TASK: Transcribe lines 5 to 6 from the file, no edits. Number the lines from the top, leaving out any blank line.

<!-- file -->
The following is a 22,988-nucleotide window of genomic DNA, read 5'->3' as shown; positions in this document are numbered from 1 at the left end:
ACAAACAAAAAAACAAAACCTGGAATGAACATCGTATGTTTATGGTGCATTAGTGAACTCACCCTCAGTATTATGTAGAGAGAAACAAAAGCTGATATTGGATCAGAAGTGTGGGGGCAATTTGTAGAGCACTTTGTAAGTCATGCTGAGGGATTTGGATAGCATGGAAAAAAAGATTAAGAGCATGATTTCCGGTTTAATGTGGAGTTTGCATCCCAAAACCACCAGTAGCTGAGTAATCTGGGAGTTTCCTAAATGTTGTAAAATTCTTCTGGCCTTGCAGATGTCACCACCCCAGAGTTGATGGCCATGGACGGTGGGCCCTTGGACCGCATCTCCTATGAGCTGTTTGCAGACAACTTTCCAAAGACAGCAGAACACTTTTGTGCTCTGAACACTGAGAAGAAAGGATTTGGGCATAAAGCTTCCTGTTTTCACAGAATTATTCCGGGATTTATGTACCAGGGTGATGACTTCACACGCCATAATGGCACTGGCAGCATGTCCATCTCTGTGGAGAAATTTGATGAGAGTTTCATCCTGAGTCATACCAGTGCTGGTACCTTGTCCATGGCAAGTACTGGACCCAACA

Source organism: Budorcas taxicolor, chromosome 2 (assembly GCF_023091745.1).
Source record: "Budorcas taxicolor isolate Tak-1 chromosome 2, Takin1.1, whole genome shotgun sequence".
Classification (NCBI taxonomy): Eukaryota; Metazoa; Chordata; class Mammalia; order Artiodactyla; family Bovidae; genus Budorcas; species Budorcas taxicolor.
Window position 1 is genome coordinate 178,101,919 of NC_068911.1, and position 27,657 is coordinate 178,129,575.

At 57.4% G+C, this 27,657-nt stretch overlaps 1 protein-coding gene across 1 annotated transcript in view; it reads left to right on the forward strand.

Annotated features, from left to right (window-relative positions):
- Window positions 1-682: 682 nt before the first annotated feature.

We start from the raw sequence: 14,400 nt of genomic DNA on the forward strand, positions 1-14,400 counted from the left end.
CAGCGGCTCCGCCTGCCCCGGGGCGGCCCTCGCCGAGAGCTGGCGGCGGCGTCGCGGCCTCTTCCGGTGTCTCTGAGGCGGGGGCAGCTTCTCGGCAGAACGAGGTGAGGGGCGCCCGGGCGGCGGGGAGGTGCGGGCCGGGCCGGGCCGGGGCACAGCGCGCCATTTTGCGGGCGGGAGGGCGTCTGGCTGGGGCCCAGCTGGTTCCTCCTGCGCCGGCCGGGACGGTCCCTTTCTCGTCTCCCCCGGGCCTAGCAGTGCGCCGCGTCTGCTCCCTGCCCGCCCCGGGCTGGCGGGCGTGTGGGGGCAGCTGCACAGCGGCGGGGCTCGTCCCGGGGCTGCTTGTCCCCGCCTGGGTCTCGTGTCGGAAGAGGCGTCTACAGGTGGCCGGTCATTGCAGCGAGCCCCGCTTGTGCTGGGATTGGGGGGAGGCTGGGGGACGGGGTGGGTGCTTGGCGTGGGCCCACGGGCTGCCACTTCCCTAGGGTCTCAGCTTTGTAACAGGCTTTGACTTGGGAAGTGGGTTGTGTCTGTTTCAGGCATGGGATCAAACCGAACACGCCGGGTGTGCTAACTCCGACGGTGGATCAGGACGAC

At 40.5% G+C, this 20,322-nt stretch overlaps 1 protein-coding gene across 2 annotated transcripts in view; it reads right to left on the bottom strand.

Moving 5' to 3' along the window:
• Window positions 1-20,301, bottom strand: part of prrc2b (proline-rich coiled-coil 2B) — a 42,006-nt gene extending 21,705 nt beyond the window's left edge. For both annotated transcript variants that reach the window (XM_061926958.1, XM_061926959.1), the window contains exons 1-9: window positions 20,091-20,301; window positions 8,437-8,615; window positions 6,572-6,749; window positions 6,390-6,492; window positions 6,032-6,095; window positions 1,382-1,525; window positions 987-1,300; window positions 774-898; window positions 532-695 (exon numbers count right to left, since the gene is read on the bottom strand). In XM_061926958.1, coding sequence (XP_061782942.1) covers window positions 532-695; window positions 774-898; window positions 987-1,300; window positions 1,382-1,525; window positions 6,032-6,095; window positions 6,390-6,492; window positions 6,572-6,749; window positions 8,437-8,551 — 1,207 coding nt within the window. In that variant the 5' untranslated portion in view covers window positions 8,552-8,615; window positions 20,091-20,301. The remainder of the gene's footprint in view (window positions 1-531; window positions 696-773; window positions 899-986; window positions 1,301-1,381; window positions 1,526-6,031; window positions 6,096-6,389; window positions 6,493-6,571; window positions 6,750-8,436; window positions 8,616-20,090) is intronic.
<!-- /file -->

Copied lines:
Classification (NCBI taxonomy): Eukaryota; Metazoa; Chordata; class Mammalia; order Artiodactyla; family Bovidae; genus Budorcas; species Budorcas taxicolor.
Window position 1 is genome coordinate 178,101,919 of NC_068911.1, and position 27,657 is coordinate 178,129,575.